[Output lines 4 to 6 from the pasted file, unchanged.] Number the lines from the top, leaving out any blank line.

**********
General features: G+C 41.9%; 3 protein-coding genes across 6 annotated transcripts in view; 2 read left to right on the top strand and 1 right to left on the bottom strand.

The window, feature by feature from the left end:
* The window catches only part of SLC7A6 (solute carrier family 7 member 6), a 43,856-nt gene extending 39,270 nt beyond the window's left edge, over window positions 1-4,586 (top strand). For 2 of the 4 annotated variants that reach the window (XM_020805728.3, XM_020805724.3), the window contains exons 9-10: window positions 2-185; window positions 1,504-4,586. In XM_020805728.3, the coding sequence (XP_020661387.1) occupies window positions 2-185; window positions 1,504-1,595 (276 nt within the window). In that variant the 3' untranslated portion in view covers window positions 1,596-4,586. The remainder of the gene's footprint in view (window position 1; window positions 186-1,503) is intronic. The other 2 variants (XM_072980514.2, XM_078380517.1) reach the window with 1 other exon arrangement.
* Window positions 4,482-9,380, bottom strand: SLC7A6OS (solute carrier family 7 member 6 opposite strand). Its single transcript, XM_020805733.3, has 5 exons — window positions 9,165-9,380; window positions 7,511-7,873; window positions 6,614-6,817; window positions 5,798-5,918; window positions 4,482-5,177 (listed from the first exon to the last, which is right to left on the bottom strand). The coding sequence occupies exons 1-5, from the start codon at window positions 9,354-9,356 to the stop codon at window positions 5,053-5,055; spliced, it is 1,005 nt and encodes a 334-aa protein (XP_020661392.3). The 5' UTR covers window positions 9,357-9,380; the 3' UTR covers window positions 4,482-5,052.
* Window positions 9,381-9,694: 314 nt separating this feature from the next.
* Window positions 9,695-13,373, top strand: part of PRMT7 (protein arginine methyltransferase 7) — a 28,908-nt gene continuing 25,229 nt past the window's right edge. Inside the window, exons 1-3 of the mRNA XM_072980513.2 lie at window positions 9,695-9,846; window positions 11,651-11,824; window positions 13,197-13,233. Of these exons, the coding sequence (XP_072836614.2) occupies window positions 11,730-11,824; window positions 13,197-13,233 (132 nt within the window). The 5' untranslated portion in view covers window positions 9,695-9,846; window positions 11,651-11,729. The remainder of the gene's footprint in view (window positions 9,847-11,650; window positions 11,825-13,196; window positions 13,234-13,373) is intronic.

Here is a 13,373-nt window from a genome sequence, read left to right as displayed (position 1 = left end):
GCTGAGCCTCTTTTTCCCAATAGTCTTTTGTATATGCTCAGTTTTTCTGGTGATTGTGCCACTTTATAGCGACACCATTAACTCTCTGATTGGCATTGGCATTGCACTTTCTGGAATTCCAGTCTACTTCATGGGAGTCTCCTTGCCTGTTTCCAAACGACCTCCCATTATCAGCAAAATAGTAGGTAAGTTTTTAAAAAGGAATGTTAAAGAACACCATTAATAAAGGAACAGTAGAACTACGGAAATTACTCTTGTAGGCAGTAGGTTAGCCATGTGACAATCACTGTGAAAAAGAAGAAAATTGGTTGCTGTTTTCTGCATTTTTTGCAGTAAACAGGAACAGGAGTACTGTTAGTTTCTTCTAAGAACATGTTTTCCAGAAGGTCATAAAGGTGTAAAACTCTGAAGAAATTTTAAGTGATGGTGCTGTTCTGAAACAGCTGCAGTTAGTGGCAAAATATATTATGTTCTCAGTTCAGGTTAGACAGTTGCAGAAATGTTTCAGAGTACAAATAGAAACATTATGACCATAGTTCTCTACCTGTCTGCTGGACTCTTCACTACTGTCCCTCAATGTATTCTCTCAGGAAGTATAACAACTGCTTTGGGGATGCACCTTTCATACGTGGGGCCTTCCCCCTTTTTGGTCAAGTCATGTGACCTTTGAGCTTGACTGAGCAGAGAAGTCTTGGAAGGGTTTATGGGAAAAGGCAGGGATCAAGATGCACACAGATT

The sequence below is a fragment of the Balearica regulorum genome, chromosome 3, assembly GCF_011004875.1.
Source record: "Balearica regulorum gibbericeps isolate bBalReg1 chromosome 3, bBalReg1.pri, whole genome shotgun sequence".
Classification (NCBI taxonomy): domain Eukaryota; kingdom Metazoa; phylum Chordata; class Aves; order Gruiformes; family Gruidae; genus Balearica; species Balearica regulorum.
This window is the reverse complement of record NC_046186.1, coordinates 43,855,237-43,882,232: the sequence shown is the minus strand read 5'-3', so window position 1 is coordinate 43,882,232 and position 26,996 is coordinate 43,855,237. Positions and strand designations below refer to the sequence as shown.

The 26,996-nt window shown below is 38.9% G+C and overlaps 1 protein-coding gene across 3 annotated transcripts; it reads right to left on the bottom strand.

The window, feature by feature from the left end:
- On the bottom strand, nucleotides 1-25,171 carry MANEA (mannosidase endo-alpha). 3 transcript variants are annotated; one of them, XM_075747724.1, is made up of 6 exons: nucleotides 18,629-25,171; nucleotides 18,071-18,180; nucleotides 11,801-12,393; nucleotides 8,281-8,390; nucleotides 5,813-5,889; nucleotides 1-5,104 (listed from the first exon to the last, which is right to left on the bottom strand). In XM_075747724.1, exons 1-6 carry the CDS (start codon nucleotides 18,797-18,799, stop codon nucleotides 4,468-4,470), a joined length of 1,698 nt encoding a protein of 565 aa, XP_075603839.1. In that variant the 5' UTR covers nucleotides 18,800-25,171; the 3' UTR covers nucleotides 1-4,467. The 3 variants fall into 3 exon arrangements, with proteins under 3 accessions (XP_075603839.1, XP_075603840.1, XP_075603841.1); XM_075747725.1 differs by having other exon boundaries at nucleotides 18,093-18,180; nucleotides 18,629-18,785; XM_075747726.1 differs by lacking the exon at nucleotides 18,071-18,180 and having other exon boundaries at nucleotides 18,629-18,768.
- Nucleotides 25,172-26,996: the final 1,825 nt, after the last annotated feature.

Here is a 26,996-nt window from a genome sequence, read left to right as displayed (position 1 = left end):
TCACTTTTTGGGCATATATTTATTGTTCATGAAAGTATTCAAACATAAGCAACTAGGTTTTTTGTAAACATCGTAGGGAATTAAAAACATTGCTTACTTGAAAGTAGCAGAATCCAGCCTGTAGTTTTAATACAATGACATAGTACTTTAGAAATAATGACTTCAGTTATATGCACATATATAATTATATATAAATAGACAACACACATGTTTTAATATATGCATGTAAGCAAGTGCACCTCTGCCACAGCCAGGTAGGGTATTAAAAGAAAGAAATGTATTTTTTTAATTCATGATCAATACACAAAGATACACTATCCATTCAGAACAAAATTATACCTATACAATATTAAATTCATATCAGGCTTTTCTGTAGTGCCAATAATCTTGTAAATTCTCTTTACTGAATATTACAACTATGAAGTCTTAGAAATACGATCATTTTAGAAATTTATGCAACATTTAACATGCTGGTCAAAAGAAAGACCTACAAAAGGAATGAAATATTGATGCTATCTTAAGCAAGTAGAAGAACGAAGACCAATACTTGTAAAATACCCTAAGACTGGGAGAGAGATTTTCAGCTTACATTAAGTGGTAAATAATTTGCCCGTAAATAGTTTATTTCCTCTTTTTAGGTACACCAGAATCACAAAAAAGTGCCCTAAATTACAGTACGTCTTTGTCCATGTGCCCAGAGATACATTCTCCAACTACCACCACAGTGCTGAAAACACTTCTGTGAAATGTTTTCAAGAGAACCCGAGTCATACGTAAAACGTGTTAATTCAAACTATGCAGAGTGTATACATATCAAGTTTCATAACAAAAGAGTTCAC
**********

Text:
* Window positions 4,482-9,380, bottom strand: SLC7A6OS (solute carrier family 7 member 6 opposite strand). Its single transcript, XM_020805733.3, has 5 exons — window positions 9,165-9,380; window positions 7,511-7,873; window positions 6,614-6,817; window positions 5,798-5,918; window positions 4,482-5,177 (listed from the first exon to the last, which is right to left on the bottom strand). The coding sequence occupies exons 1-5, from the start codon at window positions 9,354-9,356 to the stop codon at window positions 5,053-5,055; spliced, it is 1,005 nt and encodes a 334-aa protein (XP_020661392.3). The 5' UTR covers window positions 9,357-9,380; the 3' UTR covers window positions 4,482-5,052.
* Window positions 9,381-9,694: 314 nt separating this feature from the next.
* Window positions 9,695-13,373, top strand: part of PRMT7 (protein arginine methyltransferase 7) — a 28,908-nt gene continuing 25,229 nt past the window's right edge. Inside the window, exons 1-3 of the mRNA XM_072980513.2 lie at window positions 9,695-9,846; window positions 11,651-11,824; window positions 13,197-13,233. Of these exons, the coding sequence (XP_072836614.2) occupies window positions 11,730-11,824; window positions 13,197-13,233 (132 nt within the window). The 5' untranslated portion in view covers window positions 9,695-9,846; window positions 11,651-11,729. The remainder of the gene's footprint in view (window positions 9,847-11,650; window positions 11,825-13,196; window positions 13,234-13,373) is intronic.